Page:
What you totaly did not mention is the use of DES inside the algorithm. Now I'm very confused. Please explain in words how DES is involved in the process. It's important to write a proper kernel.

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jsteube commented Apr 25, 2016

Please don't use * here

#define DISPLAY_LEN_MIN_13500 40 + 1 + 16 * 2
#define DISPLAY_LEN_MAX_13500 40 + 1 + 512 * 2

Simply do:

#define DISPLAY_LEN_MIN_13500 40 + 1 + 32
#define DISPLAY_LEN_MAX_13500 40 + 1 + 1024

Sorting of this:

13400,
13500,

Should be:

  133,
13500,

You're still using an invalid option for the salt which you need to remove:

| OPTS_TYPE_ST_ADDBITS15;

The following optimization is not possible since our data buffer is > length 55, you need to remove it:

| OPTI_TYPE_PRECOMPUTE_MERKLE

This code:

memset(pstoken_tmp, 0, mysalt_len + 1);

Is wrong in two ways. First you should use sizeof():

memset (pstoken_tmp, 0, sizeof (pstoken_tmp));

Another problem is that you're using a value which is unknown at compile time to declare a number of elements in an array.

Instead of:

u8 pstoken_tmp[mysalt_len + 1];

You should do:

u8 pstoken_tmp[512 + 1];

More problems with snprintf():

snprintf((char *)(pstoken_tmp + i), (size_t)2, "%02x", pstoken->salt_buf[i]);

Problem 1, the "%02x" does not match salt_buf[] which is 32 bit, not 8 bit. You propably need to something like this befoire you can use it:

u8 *salt_buf_ptr = (u8 *) pstoken->salt_buf:

... and then use salt_buf_ptr[i] in the snprintf()

Problem 2, the casting of pstoken_tmp from u8 * -> char * is not necessary.

Just declare pstoken_tmp as char *.

Suggestion:

The use of snprintf() is slow, take a look bin_to_hex_lower (). This is not always useful but sometimes it is.

Inside the parser you do:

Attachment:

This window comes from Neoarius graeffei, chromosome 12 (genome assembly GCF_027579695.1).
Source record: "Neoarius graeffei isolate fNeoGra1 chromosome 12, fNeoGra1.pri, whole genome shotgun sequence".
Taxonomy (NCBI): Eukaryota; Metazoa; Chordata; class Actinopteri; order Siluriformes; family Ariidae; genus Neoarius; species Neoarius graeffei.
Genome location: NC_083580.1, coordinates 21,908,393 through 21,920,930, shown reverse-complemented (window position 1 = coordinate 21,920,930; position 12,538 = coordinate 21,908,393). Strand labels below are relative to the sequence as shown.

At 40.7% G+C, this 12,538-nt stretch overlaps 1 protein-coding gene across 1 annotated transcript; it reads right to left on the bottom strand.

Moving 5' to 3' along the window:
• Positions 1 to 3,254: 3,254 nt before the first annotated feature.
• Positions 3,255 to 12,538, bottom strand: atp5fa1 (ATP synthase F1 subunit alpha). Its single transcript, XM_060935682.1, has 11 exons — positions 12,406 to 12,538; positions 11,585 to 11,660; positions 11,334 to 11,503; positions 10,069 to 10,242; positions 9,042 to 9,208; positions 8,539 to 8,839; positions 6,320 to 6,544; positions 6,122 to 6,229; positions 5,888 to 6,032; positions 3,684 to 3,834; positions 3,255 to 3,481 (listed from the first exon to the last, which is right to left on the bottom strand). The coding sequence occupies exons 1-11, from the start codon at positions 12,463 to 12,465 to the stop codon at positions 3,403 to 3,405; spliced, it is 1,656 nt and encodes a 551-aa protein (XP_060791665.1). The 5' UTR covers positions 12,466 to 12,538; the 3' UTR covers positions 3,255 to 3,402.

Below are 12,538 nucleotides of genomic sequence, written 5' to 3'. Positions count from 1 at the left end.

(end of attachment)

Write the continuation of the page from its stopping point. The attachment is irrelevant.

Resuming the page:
u8 pstoken_tmp[DISPLAY_LEN_MAX_13500 - 40 - 1];

memset(pstoken_tmp, 0, DISPLAY_LEN_MAX_13500 - 40 - 1);

I'd recommend to use the same declaration as in ascii_digest instead:

u8 pstoken_tmp[512 + 1];

memset (pstoken_tmp, 0, sizeof (pstoken_tmp));

This optimization does not work here, because we need a 2nd call to sha1_transform because of the length > 55. You need to remove it:

digest[0] -= SHA1M_A;
digest[1] -= SHA1M_B;
digest[2] -= SHA1M_C;
digest[3] -= SHA1M_D;
digest[4] -= SHA1M_E;

That was easy stuff so fow, but now in test.pl it's getting real problematic. From your original issue you said:

Would love to see a new mode added for that. There is one for the application password, but if we could get a sha1($salt.utf16le($pass)) to break the SHA1 signature of the token, that would be great. The salt length is very long, 130-150bytes, so we can't really use any existing mode.

What you totaly did not mention is the use of DES inside the algorithm. Now I'm very confused. Please explain in words how DES is involved in the process. It's important to write a proper kernel.

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fgaudreault Apr 25, 2016

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There is no DES in the algorithm. I fixed the use Crypt::ECB module only because the newer version is no longer using PADDING_NONE and PADDING_AUTO, you have to push the padding in the encrypt sub. That being said, we will fix the problems.

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fgaudreault commented Apr 25, 2016

There is no DES in the algorithm. I fixed the use Crypt::ECB module only because the newer version is no longer using PADDING_NONE and PADDING_AUTO, you have to push the padding in the encrypt sub. That being said, we will fix the problems.

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fgaudreault Apr 25, 2016

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Aight. So at this point, we think we would need the kernels in order to test the full loop on our own and fix the remaining issues. Because it's the first time we touch the code base, having working kernels would help, and if you can help us with that, it would go much faster. Thanks for your patience btw ;)

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fgaudreault commented Apr 25, 2016

Aight. So at this point, we think we would need the kernels in order to test the full loop on our own and fix the remaining issues. Because it's the first time we touch the code base, having working kernels would help, and if you can help us with that, it would go much faster. Thanks for your patience btw ;)

@jsteube jsteube merged commit 9294aac into hashcat:master Apr 26, 2016

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I'll now rewrite the kernel and inform you when I've pushed a working version

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jsteube commented Apr 26, 2016

I'll now rewrite the kernel and inform you when I've pushed a working version